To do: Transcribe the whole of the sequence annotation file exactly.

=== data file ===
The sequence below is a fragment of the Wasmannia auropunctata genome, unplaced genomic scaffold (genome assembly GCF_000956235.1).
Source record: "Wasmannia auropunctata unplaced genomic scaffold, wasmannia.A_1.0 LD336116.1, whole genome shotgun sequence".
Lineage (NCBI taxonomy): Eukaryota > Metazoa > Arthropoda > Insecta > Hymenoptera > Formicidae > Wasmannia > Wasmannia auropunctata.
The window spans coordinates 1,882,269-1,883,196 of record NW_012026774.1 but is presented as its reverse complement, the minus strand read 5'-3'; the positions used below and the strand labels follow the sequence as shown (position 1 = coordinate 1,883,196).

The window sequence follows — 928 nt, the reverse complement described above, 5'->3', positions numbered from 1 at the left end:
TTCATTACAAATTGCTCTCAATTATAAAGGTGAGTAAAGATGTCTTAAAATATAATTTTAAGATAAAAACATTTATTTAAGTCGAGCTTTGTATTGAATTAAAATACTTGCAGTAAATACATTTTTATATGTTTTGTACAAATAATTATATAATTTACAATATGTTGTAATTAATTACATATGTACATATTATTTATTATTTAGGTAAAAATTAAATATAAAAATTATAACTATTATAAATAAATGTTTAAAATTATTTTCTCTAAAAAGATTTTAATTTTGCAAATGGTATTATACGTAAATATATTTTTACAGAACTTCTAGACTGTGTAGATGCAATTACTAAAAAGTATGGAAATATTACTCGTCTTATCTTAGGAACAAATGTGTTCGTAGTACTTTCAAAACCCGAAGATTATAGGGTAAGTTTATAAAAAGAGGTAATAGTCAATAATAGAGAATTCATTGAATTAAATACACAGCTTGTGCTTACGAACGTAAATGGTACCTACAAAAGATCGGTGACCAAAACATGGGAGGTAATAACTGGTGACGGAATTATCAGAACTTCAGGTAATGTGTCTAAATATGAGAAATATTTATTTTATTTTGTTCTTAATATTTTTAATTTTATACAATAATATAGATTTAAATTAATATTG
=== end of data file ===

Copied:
The sequence below is a fragment of the Wasmannia auropunctata genome, unplaced genomic scaffold (genome assembly GCF_000956235.1).
Source record: "Wasmannia auropunctata unplaced genomic scaffold, wasmannia.A_1.0 LD336116.1, whole genome shotgun sequence".
Lineage (NCBI taxonomy): Eukaryota > Metazoa > Arthropoda > Insecta > Hymenoptera > Formicidae > Wasmannia > Wasmannia auropunctata.
The window spans coordinates 1,882,269-1,883,196 of record NW_012026774.1 but is presented as its reverse complement, the minus strand read 5'-3'; the positions used below and the strand labels follow the sequence as shown (position 1 = coordinate 1,883,196).

The window sequence follows — 928 nt, the reverse complement described above, 5'->3', positions numbered from 1 at the left end:
TTCATTACAAATTGCTCTCAATTATAAAGGTGAGTAAAGATGTCTTAAAATATAATTTTAAGATAAAAACATTTATTTAAGTCGAGCTTTGTATTGAATTAAAATACTTGCAGTAAATACATTTTTATATGTTTTGTACAAATAATTATATAATTTACAATATGTTGTAATTAATTACATATGTACATATTATTTATTATTTAGGTAAAAATTAAATATAAAAATTATAACTATTATAAATAAATGTTTAAAATTATTTTCTCTAAAAAGATTTTAATTTTGCAAATGGTATTATACGTAAATATATTTTTACAGAACTTCTAGACTGTGTAGATGCAATTACTAAAAAGTATGGAAATATTACTCGTCTTATCTTAGGAACAAATGTGTTCGTAGTACTTTCAAAACCCGAAGATTATAGGGTAAGTTTATAAAAAGAGGTAATAGTCAATAATAGAGAATTCATTGAATTAAATACACAGCTTGTGCTTACGAACGTAAATGGTACCTACAAAAGATCGGTGACCAAAACATGGGAGGTAATAACTGGTGACGGAATTATCAGAACTTCAGGTAATGTGTCTAAATATGAGAAATATTTATTTTATTTTGTTCTTAATATTTTTAATTTTATACAATAATATAGATTTAAATTAATATTG